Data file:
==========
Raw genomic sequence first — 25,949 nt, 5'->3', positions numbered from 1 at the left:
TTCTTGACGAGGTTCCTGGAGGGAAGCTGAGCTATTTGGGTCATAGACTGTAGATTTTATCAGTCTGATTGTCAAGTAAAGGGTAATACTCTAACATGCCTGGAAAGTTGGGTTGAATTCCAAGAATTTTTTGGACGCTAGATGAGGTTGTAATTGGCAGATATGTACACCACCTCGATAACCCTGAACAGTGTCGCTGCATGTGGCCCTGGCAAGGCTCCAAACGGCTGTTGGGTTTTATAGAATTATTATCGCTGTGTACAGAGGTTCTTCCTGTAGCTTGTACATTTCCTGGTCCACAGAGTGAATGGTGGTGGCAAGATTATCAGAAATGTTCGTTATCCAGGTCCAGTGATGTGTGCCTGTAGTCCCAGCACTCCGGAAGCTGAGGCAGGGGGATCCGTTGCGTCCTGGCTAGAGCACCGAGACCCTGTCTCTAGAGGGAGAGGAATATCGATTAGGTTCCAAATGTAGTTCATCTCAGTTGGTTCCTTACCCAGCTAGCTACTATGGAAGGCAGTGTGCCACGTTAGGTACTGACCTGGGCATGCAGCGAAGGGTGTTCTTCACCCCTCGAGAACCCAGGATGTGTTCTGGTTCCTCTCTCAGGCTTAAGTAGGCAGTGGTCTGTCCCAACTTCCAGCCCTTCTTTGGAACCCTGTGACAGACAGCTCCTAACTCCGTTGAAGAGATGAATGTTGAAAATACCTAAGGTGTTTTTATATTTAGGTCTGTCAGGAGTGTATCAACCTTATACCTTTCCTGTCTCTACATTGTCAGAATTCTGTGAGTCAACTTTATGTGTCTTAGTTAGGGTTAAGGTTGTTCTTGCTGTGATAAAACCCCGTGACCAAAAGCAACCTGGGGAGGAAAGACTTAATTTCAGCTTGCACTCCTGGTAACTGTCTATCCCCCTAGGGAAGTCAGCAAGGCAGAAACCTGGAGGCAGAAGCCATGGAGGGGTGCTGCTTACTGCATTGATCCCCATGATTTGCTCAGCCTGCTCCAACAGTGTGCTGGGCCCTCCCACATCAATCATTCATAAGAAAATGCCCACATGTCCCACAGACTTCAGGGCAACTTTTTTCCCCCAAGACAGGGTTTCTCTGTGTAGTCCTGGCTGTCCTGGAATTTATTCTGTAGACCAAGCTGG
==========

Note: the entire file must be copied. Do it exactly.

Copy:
Raw genomic sequence first — 25,949 nt, 5'->3', positions numbered from 1 at the left:
TTCTTGACGAGGTTCCTGGAGGGAAGCTGAGCTATTTGGGTCATAGACTGTAGATTTTATCAGTCTGATTGTCAAGTAAAGGGTAATACTCTAACATGCCTGGAAAGTTGGGTTGAATTCCAAGAATTTTTTGGACGCTAGATGAGGTTGTAATTGGCAGATATGTACACCACCTCGATAACCCTGAACAGTGTCGCTGCATGTGGCCCTGGCAAGGCTCCAAACGGCTGTTGGGTTTTATAGAATTATTATCGCTGTGTACAGAGGTTCTTCCTGTAGCTTGTACATTTCCTGGTCCACAGAGTGAATGGTGGTGGCAAGATTATCAGAAATGTTCGTTATCCAGGTCCAGTGATGTGTGCCTGTAGTCCCAGCACTCCGGAAGCTGAGGCAGGGGGATCCGTTGCGTCCTGGCTAGAGCACCGAGACCCTGTCTCTAGAGGGAGAGGAATATCGATTAGGTTCCAAATGTAGTTCATCTCAGTTGGTTCCTTACCCAGCTAGCTACTATGGAAGGCAGTGTGCCACGTTAGGTACTGACCTGGGCATGCAGCGAAGGGTGTTCTTCACCCCTCGAGAACCCAGGATGTGTTCTGGTTCCTCTCTCAGGCTTAAGTAGGCAGTGGTCTGTCCCAACTTCCAGCCCTTCTTTGGAACCCTGTGACAGACAGCTCCTAACTCCGTTGAAGAGATGAATGTTGAAAATACCTAAGGTGTTTTTATATTTAGGTCTGTCAGGAGTGTATCAACCTTATACCTTTCCTGTCTCTACATTGTCAGAATTCTGTGAGTCAACTTTATGTGTCTTAGTTAGGGTTAAGGTTGTTCTTGCTGTGATAAAACCCCGTGACCAAAAGCAACCTGGGGAGGAAAGACTTAATTTCAGCTTGCACTCCTGGTAACTGTCTATCCCCCTAGGGAAGTCAGCAAGGCAGAAACCTGGAGGCAGAAGCCATGGAGGGGTGCTGCTTACTGCATTGATCCCCATGATTTGCTCAGCCTGCTCCAACAGTGTGCTGGGCCCTCCCACATCAATCATTCATAAGAAAATGCCCACATGTCCCACAGACTTCAGGGCAACTTTTTTCCCCCAAGACAGGGTTTCTCTGTGTAGTCCTGGCTGTCCTGGAATTTATTCTGTAGACCAAGCTGG